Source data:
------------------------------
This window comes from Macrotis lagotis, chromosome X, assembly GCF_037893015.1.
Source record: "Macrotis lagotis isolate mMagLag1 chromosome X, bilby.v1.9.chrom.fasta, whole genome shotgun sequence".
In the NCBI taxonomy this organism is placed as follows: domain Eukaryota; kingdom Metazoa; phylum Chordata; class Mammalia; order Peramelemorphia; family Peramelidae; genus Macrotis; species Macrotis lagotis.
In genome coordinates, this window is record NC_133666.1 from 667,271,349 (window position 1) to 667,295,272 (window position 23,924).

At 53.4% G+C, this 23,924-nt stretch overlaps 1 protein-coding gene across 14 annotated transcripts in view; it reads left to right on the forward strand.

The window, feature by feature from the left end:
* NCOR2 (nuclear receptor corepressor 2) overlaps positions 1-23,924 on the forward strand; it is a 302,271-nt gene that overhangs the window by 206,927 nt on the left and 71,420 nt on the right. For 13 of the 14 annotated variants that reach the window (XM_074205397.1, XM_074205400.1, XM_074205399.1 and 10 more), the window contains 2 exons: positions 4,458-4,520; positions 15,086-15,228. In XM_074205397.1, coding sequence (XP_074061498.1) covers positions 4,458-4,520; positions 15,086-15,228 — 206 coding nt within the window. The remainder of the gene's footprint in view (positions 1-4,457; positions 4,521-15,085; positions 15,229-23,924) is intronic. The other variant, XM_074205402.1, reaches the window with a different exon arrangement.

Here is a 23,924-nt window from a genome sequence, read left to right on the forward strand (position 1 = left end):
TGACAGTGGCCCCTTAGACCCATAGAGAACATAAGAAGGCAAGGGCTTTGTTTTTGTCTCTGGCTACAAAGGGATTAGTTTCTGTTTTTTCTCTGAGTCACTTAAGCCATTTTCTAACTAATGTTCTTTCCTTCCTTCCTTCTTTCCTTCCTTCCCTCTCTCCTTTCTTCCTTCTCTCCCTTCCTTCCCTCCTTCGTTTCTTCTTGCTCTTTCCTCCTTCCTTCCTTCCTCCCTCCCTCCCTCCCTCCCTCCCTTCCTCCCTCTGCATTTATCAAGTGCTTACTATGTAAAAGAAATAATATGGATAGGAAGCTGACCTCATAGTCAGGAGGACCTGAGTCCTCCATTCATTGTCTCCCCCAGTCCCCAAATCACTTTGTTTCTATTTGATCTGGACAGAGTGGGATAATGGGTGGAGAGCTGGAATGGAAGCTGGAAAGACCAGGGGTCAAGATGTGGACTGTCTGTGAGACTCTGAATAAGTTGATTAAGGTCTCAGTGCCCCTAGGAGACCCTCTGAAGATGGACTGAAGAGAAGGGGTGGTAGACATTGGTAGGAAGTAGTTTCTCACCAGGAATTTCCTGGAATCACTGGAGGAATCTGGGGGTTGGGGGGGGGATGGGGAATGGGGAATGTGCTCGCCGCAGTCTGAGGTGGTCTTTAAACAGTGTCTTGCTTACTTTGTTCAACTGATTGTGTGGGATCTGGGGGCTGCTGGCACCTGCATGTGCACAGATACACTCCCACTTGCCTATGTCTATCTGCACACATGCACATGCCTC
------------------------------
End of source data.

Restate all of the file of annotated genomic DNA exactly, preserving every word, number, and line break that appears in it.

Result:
This window comes from Macrotis lagotis, chromosome X, assembly GCF_037893015.1.
Source record: "Macrotis lagotis isolate mMagLag1 chromosome X, bilby.v1.9.chrom.fasta, whole genome shotgun sequence".
In the NCBI taxonomy this organism is placed as follows: domain Eukaryota; kingdom Metazoa; phylum Chordata; class Mammalia; order Peramelemorphia; family Peramelidae; genus Macrotis; species Macrotis lagotis.
In genome coordinates, this window is record NC_133666.1 from 667,271,349 (window position 1) to 667,295,272 (window position 23,924).

At 53.4% G+C, this 23,924-nt stretch overlaps 1 protein-coding gene across 14 annotated transcripts in view; it reads left to right on the forward strand.

The window, feature by feature from the left end:
* NCOR2 (nuclear receptor corepressor 2) overlaps positions 1-23,924 on the forward strand; it is a 302,271-nt gene that overhangs the window by 206,927 nt on the left and 71,420 nt on the right. For 13 of the 14 annotated variants that reach the window (XM_074205397.1, XM_074205400.1, XM_074205399.1 and 10 more), the window contains 2 exons: positions 4,458-4,520; positions 15,086-15,228. In XM_074205397.1, coding sequence (XP_074061498.1) covers positions 4,458-4,520; positions 15,086-15,228 — 206 coding nt within the window. The remainder of the gene's footprint in view (positions 1-4,457; positions 4,521-15,085; positions 15,229-23,924) is intronic. The other variant, XM_074205402.1, reaches the window with a different exon arrangement.

Here is a 23,924-nt window from a genome sequence, read left to right on the forward strand (position 1 = left end):
TGACAGTGGCCCCTTAGACCCATAGAGAACATAAGAAGGCAAGGGCTTTGTTTTTGTCTCTGGCTACAAAGGGATTAGTTTCTGTTTTTTCTCTGAGTCACTTAAGCCATTTTCTAACTAATGTTCTTTCCTTCCTTCCTTCTTTCCTTCCTTCCCTCTCTCCTTTCTTCCTTCTCTCCCTTCCTTCCCTCCTTCGTTTCTTCTTGCTCTTTCCTCCTTCCTTCCTTCCTCCCTCCCTCCCTCCCTCCCTCCCTTCCTCCCTCTGCATTTATCAAGTGCTTACTATGTAAAAGAAATAATATGGATAGGAAGCTGACCTCATAGTCAGGAGGACCTGAGTCCTCCATTCATTGTCTCCCCCAGTCCCCAAATCACTTTGTTTCTATTTGATCTGGACAGAGTGGGATAATGGGTGGAGAGCTGGAATGGAAGCTGGAAAGACCAGGGGTCAAGATGTGGACTGTCTGTGAGACTCTGAATAAGTTGATTAAGGTCTCAGTGCCCCTAGGAGACCCTCTGAAGATGGACTGAAGAGAAGGGGTGGTAGACATTGGTAGGAAGTAGTTTCTCACCAGGAATTTCCTGGAATCACTGGAGGAATCTGGGGGTTGGGGGGGGGATGGGGAATGGGGAATGTGCTCGCCGCAGTCTGAGGTGGTCTTTAAACAGTGTCTTGCTTACTTTGTTCAACTGATTGTGTGGGATCTGGGGGCTGCTGGCACCTGCATGTGCACAGATACACTCCCACTTGCCTATGTCTATCTGCACACATGCACATGCCTC